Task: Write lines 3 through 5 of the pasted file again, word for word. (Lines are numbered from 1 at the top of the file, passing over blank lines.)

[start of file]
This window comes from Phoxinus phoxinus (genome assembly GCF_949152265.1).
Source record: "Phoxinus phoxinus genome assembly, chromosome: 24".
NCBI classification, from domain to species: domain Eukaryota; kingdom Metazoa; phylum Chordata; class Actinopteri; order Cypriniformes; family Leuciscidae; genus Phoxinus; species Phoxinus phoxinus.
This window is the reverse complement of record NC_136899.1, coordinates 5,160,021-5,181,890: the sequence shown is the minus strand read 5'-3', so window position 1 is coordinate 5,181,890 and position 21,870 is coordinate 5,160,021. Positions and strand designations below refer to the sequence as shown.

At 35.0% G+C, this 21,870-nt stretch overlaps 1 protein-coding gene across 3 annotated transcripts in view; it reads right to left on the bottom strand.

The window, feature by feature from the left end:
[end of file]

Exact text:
NCBI classification, from domain to species: domain Eukaryota; kingdom Metazoa; phylum Chordata; class Actinopteri; order Cypriniformes; family Leuciscidae; genus Phoxinus; species Phoxinus phoxinus.
This window is the reverse complement of record NC_136899.1, coordinates 5,160,021-5,181,890: the sequence shown is the minus strand read 5'-3', so window position 1 is coordinate 5,181,890 and position 21,870 is coordinate 5,160,021. Positions and strand designations below refer to the sequence as shown.

At 35.0% G+C, this 21,870-nt stretch overlaps 1 protein-coding gene across 3 annotated transcripts in view; it reads right to left on the bottom strand.